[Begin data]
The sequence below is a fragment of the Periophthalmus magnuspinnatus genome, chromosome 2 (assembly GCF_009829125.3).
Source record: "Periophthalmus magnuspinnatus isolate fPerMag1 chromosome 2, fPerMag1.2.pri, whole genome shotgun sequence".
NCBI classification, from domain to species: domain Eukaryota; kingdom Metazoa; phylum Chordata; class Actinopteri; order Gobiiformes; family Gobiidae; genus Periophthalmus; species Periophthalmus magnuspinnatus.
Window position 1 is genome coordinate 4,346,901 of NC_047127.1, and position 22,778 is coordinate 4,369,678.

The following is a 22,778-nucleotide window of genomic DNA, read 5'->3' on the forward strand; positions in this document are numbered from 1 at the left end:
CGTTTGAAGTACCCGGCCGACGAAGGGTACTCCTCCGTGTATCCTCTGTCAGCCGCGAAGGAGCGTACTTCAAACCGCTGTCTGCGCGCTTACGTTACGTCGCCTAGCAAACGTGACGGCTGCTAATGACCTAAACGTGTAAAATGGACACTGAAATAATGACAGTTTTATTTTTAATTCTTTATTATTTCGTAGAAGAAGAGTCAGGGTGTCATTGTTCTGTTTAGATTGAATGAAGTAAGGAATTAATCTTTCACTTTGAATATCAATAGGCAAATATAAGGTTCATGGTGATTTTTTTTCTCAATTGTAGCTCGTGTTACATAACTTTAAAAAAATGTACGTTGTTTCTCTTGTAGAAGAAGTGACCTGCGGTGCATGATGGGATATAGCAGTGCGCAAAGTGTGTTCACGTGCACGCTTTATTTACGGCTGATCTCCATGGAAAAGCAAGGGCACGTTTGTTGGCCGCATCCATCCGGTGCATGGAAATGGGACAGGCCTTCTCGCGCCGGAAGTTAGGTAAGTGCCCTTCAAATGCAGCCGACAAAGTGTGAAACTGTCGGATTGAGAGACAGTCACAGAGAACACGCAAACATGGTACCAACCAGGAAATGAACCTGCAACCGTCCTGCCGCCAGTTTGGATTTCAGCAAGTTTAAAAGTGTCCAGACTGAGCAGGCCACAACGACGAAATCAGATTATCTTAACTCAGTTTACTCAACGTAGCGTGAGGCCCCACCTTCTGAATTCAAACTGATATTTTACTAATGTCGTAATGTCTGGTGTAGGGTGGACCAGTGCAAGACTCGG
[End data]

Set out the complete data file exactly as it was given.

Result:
The sequence below is a fragment of the Periophthalmus magnuspinnatus genome, chromosome 2 (assembly GCF_009829125.3).
Source record: "Periophthalmus magnuspinnatus isolate fPerMag1 chromosome 2, fPerMag1.2.pri, whole genome shotgun sequence".
NCBI classification, from domain to species: domain Eukaryota; kingdom Metazoa; phylum Chordata; class Actinopteri; order Gobiiformes; family Gobiidae; genus Periophthalmus; species Periophthalmus magnuspinnatus.
Window position 1 is genome coordinate 4,346,901 of NC_047127.1, and position 22,778 is coordinate 4,369,678.

The following is a 22,778-nucleotide window of genomic DNA, read 5'->3' on the forward strand; positions in this document are numbered from 1 at the left end:
CGTTTGAAGTACCCGGCCGACGAAGGGTACTCCTCCGTGTATCCTCTGTCAGCCGCGAAGGAGCGTACTTCAAACCGCTGTCTGCGCGCTTACGTTACGTCGCCTAGCAAACGTGACGGCTGCTAATGACCTAAACGTGTAAAATGGACACTGAAATAATGACAGTTTTATTTTTAATTCTTTATTATTTCGTAGAAGAAGAGTCAGGGTGTCATTGTTCTGTTTAGATTGAATGAAGTAAGGAATTAATCTTTCACTTTGAATATCAATAGGCAAATATAAGGTTCATGGTGATTTTTTTTCTCAATTGTAGCTCGTGTTACATAACTTTAAAAAAATGTACGTTGTTTCTCTTGTAGAAGAAGTGACCTGCGGTGCATGATGGGATATAGCAGTGCGCAAAGTGTGTTCACGTGCACGCTTTATTTACGGCTGATCTCCATGGAAAAGCAAGGGCACGTTTGTTGGCCGCATCCATCCGGTGCATGGAAATGGGACAGGCCTTCTCGCGCCGGAAGTTAGGTAAGTGCCCTTCAAATGCAGCCGACAAAGTGTGAAACTGTCGGATTGAGAGACAGTCACAGAGAACACGCAAACATGGTACCAACCAGGAAATGAACCTGCAACCGTCCTGCCGCCAGTTTGGATTTCAGCAAGTTTAAAAGTGTCCAGACTGAGCAGGCCACAACGACGAAATCAGATTATCTTAACTCAGTTTACTCAACGTAGCGTGAGGCCCCACCTTCTGAATTCAAACTGATATTTTACTAATGTCGTAATGTCTGGTGTAGGGTGGACCAGTGCAAGACTCGG